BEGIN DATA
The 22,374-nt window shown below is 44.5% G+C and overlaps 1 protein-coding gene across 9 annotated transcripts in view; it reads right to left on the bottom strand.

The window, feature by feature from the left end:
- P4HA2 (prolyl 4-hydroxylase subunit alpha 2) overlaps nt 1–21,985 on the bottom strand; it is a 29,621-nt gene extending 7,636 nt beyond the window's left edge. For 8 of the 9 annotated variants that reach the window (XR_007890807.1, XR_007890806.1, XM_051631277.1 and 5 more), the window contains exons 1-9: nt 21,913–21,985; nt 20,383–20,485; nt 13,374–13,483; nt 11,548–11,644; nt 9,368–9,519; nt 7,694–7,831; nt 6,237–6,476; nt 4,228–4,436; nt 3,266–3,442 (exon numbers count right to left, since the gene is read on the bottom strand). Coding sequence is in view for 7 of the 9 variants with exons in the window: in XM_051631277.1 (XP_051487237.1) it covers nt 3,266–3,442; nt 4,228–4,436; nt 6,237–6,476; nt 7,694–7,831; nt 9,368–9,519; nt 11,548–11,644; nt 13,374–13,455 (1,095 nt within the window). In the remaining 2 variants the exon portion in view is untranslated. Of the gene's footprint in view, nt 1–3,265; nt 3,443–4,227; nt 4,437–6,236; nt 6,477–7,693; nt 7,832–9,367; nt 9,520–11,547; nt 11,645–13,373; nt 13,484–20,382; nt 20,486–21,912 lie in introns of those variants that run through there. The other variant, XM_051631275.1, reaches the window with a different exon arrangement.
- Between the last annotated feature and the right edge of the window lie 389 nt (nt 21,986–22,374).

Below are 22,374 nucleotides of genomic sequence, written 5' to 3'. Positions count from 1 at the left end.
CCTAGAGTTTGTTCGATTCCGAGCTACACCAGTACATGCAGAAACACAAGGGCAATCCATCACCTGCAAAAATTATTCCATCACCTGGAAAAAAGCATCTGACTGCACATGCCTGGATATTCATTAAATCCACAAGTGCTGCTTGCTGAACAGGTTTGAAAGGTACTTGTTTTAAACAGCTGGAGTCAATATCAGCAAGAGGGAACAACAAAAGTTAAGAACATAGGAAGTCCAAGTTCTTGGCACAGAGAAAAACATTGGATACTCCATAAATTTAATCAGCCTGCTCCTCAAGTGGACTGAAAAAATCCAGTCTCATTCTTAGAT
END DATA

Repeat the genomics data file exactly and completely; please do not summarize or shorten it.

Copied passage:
The 22,374-nt window shown below is 44.5% G+C and overlaps 1 protein-coding gene across 9 annotated transcripts in view; it reads right to left on the bottom strand.

The window, feature by feature from the left end:
- P4HA2 (prolyl 4-hydroxylase subunit alpha 2) overlaps nt 1–21,985 on the bottom strand; it is a 29,621-nt gene extending 7,636 nt beyond the window's left edge. For 8 of the 9 annotated variants that reach the window (XR_007890807.1, XR_007890806.1, XM_051631277.1 and 5 more), the window contains exons 1-9: nt 21,913–21,985; nt 20,383–20,485; nt 13,374–13,483; nt 11,548–11,644; nt 9,368–9,519; nt 7,694–7,831; nt 6,237–6,476; nt 4,228–4,436; nt 3,266–3,442 (exon numbers count right to left, since the gene is read on the bottom strand). Coding sequence is in view for 7 of the 9 variants with exons in the window: in XM_051631277.1 (XP_051487237.1) it covers nt 3,266–3,442; nt 4,228–4,436; nt 6,237–6,476; nt 7,694–7,831; nt 9,368–9,519; nt 11,548–11,644; nt 13,374–13,455 (1,095 nt within the window). In the remaining 2 variants the exon portion in view is untranslated. Of the gene's footprint in view, nt 1–3,265; nt 3,443–4,227; nt 4,437–6,236; nt 6,477–7,693; nt 7,832–9,367; nt 9,520–11,547; nt 11,645–13,373; nt 13,484–20,382; nt 20,486–21,912 lie in introns of those variants that run through there. The other variant, XM_051631275.1, reaches the window with a different exon arrangement.
- Between the last annotated feature and the right edge of the window lie 389 nt (nt 21,986–22,374).

Below are 22,374 nucleotides of genomic sequence, written 5' to 3'. Positions count from 1 at the left end.
CCTAGAGTTTGTTCGATTCCGAGCTACACCAGTACATGCAGAAACACAAGGGCAATCCATCACCTGCAAAAATTATTCCATCACCTGGAAAAAAGCATCTGACTGCACATGCCTGGATATTCATTAAATCCACAAGTGCTGCTTGCTGAACAGGTTTGAAAGGTACTTGTTTTAAACAGCTGGAGTCAATATCAGCAAGAGGGAACAACAAAAGTTAAGAACATAGGAAGTCCAAGTTCTTGGCACAGAGAAAAACATTGGATACTCCATAAATTTAATCAGCCTGCTCCTCAAGTGGACTGAAAAAATCCAGTCTCATTCTTAGAT